However, many parties have an earlier deadline when a formal notice of claim – or “Miller Act Claim” – is required.  For these parties – 2nd tier subcontractors and suppliers to the first tier – the claim is due within 90 days of last furnishing labor or materials to the project.

Nevertheless, it’s a good practice for anyone with a claim to file the Miller Act Claim as soon as practical as this initiates the bond claim process and may result in payment without the need for further litigation.

Who Should Receive a Miller Act Claim?

A subcontractor or supplier's Miller Act Claim (i.e. the required claim before filing suit) must be sent to the prime contractor. It may be beneficial to also send a copy of the claim to the surety.

Do I Need to Send Notice the Miller Act Was Filed?

Yes.  Actually, the “filing” of the Miller Act Claim is notice in itself.  The Miller Act requires that your claim be sent to the general contractor by certified mail, return receipt requested.  It is a good practice to send a copy to the public entity in charge of the work and also the surety.

Can I Include Attorney’s Fees, Collection Costs, or Other Amounts in the Lien Total?

No.  Your Miller Act Claim should contain a statement of account that is restricted to the principal amount of your claim only.  Attorney fees may be recoverable against the prime contractor and the surety only if you had a provision within your contract with the party who hired you providing you with the right to recover attorney fees.  United States ex rel. Maddox Supply Co. v. St. Paul Fire & Marine Ins. Co., 86 F.3d 332 (4th Cir. 1996).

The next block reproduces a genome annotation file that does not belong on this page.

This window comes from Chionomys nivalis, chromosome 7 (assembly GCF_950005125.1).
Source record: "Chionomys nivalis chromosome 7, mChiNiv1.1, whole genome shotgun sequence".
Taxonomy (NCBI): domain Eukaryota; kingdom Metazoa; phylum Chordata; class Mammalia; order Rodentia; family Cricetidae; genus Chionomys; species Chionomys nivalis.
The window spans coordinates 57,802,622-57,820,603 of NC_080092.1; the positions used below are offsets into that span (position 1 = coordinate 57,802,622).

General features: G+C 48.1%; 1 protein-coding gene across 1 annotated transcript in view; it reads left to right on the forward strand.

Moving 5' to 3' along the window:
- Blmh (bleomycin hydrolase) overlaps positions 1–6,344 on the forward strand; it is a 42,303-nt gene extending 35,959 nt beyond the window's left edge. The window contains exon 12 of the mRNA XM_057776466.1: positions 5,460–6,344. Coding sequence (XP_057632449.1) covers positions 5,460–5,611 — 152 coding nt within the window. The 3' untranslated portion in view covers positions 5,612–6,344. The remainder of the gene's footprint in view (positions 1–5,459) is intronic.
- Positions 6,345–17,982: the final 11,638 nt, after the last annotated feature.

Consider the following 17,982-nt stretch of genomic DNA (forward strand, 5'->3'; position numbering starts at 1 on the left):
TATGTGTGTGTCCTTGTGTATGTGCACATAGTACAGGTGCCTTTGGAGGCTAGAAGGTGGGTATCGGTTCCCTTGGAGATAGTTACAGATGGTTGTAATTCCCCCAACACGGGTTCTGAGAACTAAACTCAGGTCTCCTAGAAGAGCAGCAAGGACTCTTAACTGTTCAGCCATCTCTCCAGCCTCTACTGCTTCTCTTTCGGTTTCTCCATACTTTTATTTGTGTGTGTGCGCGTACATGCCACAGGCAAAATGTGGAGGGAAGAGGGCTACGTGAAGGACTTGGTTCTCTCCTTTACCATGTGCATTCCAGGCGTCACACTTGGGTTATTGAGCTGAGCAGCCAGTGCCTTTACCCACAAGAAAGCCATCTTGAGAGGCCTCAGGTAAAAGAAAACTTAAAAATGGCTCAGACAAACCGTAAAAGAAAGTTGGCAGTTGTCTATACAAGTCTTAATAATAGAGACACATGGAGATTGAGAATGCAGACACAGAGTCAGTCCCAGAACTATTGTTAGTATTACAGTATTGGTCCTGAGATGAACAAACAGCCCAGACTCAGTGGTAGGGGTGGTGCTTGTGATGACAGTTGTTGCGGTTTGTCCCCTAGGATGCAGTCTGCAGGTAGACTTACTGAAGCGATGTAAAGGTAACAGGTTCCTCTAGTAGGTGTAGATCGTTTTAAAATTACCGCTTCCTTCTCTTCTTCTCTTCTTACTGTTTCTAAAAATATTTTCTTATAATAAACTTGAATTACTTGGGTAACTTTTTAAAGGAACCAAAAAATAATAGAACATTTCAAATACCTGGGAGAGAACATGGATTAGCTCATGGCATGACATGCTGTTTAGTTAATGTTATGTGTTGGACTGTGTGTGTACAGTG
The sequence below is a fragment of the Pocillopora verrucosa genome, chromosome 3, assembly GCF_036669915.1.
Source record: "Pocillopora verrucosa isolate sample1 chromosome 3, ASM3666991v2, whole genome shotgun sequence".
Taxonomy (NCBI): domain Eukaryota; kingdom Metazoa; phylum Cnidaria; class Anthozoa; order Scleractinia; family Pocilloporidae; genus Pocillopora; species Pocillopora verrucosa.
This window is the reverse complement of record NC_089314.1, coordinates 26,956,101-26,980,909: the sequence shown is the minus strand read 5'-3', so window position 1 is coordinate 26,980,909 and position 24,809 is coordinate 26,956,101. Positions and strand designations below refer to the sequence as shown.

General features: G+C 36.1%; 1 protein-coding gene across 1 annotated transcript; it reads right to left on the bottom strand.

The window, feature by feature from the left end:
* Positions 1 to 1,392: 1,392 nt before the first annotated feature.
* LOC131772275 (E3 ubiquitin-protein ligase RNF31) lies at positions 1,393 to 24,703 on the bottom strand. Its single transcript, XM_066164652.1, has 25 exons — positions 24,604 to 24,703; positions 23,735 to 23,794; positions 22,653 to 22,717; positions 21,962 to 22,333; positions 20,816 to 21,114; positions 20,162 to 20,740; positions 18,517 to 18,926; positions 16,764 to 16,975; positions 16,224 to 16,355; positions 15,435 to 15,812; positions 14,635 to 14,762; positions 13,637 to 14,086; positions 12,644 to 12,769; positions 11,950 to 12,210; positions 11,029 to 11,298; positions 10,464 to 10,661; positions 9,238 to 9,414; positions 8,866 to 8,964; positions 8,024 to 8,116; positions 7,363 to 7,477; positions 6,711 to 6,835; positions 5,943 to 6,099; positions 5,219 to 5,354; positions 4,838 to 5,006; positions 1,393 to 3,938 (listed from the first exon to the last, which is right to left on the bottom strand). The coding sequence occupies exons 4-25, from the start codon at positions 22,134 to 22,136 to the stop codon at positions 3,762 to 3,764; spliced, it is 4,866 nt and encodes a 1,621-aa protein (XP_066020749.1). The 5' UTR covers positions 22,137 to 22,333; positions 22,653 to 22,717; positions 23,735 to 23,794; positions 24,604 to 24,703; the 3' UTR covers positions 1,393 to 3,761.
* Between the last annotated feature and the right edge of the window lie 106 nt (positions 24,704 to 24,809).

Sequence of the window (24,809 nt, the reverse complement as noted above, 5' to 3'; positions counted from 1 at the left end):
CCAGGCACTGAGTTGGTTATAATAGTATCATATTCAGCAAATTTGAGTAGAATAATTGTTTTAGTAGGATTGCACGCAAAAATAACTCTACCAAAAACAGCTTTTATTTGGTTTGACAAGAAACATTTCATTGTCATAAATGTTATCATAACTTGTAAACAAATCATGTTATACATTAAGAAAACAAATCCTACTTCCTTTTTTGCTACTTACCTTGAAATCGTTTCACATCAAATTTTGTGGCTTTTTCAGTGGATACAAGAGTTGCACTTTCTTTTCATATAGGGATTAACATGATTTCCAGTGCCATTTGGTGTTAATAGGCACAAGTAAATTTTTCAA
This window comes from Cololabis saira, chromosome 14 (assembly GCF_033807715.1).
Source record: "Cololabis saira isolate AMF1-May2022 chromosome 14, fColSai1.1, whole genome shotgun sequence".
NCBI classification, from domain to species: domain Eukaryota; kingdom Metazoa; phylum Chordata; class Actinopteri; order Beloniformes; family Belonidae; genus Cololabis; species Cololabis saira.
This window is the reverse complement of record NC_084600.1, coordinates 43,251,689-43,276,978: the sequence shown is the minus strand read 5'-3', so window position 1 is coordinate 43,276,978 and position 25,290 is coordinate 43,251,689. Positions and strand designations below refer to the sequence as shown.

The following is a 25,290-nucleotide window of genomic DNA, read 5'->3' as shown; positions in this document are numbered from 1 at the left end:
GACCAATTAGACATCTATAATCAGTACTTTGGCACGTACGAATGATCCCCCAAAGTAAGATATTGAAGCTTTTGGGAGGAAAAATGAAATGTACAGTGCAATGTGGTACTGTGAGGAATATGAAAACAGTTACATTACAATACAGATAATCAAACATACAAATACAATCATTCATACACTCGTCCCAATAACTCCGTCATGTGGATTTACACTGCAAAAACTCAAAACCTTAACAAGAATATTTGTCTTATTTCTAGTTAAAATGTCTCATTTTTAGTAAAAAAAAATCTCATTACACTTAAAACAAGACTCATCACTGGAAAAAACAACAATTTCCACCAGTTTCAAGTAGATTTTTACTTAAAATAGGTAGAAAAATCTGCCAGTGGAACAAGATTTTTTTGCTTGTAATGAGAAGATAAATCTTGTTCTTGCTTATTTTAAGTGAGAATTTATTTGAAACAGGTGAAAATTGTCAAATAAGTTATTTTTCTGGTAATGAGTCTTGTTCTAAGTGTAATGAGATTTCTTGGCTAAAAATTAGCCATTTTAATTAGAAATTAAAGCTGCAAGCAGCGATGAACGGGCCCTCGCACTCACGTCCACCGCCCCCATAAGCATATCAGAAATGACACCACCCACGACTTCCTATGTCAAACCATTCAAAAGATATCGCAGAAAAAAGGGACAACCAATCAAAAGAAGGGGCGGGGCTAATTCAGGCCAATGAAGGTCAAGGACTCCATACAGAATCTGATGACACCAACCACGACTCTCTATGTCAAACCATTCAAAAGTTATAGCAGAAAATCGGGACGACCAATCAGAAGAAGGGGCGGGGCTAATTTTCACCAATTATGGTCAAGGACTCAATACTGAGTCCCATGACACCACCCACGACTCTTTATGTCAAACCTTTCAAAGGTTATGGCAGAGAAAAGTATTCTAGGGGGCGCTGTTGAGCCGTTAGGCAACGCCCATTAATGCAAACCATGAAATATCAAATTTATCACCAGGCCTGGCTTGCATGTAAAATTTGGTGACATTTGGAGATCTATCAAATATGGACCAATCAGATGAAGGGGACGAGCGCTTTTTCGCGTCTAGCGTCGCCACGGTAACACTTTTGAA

When is the Deadline to Enforce a Miller Act Claim, or, How Long is My Claim Effective?

A lawsuit to enforce your Miller Act Claim must be filed within 1 year from when you last furnished labor or materials to the project. Filing a Miller Act is a bit complex in that the United States of America must be named as a plaintiff, along with yourself. Further, the claim must be enforced in the federal district court where the project is located.

Must the Claim be Notarized?


Who Cancels the Claim if/when I get Paid?

Usually, the parties to any settlement – including the surety – will sign a settlement agreement which compromises and settles the Miller Act Claim.  This is usually the only cancellation required, although a formal recession of your Miller Act Claim can be prepared and sent to the parties.

Miller Act Statutes

The Miller Act Statute is codified in 40 USCS §3131 and is reproduced below.

Federal Miller Act Statute

§ 3131. Bonds of contractors of public buildings or works

(a) Definition. In this subchapter [40 USCS §§ 3131 et seq.], the term “contractor” means a person awarded a contract described in subsection (b).